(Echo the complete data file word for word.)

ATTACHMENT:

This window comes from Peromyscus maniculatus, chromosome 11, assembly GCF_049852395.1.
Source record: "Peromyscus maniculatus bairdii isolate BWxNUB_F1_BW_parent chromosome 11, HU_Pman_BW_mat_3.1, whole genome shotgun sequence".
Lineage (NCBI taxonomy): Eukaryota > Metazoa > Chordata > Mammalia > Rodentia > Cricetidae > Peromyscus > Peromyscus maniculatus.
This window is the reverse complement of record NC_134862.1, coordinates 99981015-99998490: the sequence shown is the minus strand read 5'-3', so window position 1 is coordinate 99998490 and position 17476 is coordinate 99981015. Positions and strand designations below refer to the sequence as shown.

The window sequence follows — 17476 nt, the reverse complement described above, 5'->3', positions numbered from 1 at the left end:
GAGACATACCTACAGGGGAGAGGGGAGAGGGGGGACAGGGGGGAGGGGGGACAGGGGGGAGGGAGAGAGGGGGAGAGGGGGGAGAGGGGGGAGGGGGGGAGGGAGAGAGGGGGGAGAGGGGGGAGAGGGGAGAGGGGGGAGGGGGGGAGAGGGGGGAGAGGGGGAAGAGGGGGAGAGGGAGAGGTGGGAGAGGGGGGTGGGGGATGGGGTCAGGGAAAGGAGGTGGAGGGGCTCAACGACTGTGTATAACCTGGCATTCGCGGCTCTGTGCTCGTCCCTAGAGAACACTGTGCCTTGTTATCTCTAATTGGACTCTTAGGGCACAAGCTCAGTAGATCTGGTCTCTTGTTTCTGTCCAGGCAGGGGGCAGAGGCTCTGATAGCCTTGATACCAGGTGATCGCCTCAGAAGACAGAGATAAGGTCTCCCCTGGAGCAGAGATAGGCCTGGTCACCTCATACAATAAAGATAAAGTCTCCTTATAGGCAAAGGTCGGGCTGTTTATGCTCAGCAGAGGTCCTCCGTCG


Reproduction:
This window comes from Peromyscus maniculatus, chromosome 11, assembly GCF_049852395.1.
Source record: "Peromyscus maniculatus bairdii isolate BWxNUB_F1_BW_parent chromosome 11, HU_Pman_BW_mat_3.1, whole genome shotgun sequence".
Lineage (NCBI taxonomy): Eukaryota > Metazoa > Chordata > Mammalia > Rodentia > Cricetidae > Peromyscus > Peromyscus maniculatus.
This window is the reverse complement of record NC_134862.1, coordinates 99981015-99998490: the sequence shown is the minus strand read 5'-3', so window position 1 is coordinate 99998490 and position 17476 is coordinate 99981015. Positions and strand designations below refer to the sequence as shown.

The window sequence follows — 17476 nt, the reverse complement described above, 5'->3', positions numbered from 1 at the left end:
GAGACATACCTACAGGGGAGAGGGGAGAGGGGGGACAGGGGGGAGGGGGGACAGGGGGGAGGGAGAGAGGGGGAGAGGGGGGAGAGGGGGGAGGGGGGGAGGGAGAGAGGGGGGAGAGGGGGGAGAGGGGAGAGGGGGGAGGGGGGGAGAGGGGGGAGAGGGGGAAGAGGGGGAGAGGGAGAGGTGGGAGAGGGGGGTGGGGGATGGGGTCAGGGAAAGGAGGTGGAGGGGCTCAACGACTGTGTATAACCTGGCATTCGCGGCTCTGTGCTCGTCCCTAGAGAACACTGTGCCTTGTTATCTCTAATTGGACTCTTAGGGCACAAGCTCAGTAGATCTGGTCTCTTGTTTCTGTCCAGGCAGGGGGCAGAGGCTCTGATAGCCTTGATACCAGGTGATCGCCTCAGAAGACAGAGATAAGGTCTCCCCTGGAGCAGAGATAGGCCTGGTCACCTCATACAATAAAGATAAAGTCTCCTTATAGGCAAAGGTCGGGCTGTTTATGCTCAGCAGAGGTCCTCCGTCG